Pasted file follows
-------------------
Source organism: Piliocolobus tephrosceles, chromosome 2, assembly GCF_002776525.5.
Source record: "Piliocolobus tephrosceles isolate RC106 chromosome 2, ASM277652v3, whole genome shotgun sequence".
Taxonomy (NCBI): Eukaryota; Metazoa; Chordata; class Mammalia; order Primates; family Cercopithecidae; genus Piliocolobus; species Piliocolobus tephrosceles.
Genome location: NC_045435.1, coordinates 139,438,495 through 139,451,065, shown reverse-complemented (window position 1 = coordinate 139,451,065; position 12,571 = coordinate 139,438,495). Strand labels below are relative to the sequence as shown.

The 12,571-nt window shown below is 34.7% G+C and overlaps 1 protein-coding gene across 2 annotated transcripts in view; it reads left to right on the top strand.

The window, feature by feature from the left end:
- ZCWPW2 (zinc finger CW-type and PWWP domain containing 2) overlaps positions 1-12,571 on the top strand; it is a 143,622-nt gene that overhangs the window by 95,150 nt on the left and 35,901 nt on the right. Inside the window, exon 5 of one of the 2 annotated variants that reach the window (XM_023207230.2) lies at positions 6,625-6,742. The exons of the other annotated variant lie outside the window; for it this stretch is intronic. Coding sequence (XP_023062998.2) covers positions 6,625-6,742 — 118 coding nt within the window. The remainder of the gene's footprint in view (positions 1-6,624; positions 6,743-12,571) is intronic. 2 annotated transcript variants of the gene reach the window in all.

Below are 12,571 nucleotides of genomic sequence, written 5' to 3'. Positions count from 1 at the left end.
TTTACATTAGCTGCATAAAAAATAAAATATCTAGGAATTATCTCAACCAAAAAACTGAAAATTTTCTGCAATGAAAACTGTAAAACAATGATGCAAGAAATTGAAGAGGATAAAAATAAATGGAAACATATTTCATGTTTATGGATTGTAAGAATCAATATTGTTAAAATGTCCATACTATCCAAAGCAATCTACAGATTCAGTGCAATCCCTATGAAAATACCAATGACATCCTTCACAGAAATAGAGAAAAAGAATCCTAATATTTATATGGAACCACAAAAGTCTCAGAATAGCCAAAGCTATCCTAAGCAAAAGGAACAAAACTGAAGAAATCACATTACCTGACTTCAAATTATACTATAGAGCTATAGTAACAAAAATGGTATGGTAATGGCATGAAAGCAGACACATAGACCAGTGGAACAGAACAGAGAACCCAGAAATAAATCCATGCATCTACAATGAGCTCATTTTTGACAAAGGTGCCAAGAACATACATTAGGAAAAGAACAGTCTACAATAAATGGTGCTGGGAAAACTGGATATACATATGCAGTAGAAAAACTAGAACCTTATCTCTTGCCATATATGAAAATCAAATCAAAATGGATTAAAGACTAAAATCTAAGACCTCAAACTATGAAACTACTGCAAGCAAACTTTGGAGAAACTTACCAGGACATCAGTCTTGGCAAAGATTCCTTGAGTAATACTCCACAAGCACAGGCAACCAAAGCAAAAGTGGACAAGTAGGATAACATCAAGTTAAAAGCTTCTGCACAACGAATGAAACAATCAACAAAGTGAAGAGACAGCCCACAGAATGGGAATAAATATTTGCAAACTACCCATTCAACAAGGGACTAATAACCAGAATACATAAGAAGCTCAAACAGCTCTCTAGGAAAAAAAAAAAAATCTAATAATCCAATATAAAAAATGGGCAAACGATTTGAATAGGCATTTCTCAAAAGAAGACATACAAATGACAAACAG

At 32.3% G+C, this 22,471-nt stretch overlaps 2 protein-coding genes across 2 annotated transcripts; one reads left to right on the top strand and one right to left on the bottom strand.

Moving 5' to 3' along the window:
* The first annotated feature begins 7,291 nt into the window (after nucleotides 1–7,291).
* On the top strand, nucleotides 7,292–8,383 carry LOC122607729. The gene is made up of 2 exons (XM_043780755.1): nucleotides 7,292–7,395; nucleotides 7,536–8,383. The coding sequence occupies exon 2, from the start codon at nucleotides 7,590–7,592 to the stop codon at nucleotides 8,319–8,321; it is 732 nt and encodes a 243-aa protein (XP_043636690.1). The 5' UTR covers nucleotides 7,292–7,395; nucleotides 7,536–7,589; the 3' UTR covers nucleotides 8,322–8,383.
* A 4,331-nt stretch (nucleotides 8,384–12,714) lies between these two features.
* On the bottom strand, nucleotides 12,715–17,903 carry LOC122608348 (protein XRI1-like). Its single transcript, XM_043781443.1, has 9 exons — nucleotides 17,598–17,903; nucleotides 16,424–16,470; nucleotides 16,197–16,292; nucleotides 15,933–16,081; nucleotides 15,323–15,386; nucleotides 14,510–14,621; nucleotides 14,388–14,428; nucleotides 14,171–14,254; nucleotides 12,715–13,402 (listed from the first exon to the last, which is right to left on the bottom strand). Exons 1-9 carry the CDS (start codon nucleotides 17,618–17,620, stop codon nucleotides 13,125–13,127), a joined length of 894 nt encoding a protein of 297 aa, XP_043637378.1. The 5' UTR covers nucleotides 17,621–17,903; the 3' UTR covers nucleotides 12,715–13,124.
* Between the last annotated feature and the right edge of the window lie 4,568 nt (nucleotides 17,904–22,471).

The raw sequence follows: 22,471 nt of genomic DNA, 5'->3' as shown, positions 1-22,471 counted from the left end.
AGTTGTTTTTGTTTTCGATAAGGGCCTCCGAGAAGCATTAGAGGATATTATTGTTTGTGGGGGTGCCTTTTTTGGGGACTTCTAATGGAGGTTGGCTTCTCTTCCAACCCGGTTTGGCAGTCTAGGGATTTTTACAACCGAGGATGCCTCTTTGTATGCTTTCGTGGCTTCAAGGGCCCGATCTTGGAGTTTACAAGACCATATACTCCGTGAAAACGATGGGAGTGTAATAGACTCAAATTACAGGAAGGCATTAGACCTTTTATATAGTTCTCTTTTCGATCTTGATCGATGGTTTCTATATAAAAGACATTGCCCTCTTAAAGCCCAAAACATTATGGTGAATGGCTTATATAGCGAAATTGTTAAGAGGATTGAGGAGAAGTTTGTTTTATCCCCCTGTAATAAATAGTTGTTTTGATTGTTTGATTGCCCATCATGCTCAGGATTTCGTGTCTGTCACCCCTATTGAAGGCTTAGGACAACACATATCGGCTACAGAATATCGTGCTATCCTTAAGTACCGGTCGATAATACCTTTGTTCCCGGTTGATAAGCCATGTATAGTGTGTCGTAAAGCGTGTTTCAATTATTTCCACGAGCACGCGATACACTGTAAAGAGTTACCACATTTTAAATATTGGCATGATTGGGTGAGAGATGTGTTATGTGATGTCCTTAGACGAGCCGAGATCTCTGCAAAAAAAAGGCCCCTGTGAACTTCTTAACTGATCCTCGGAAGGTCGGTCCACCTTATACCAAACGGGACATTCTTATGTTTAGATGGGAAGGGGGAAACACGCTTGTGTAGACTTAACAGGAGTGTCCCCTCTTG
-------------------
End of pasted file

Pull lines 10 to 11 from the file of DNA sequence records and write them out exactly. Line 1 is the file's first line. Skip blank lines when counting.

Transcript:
At 32.3% G+C, this 22,471-nt stretch overlaps 2 protein-coding genes across 2 annotated transcripts; one reads left to right on the top strand and one right to left on the bottom strand.

Moving 5' to 3' along the window: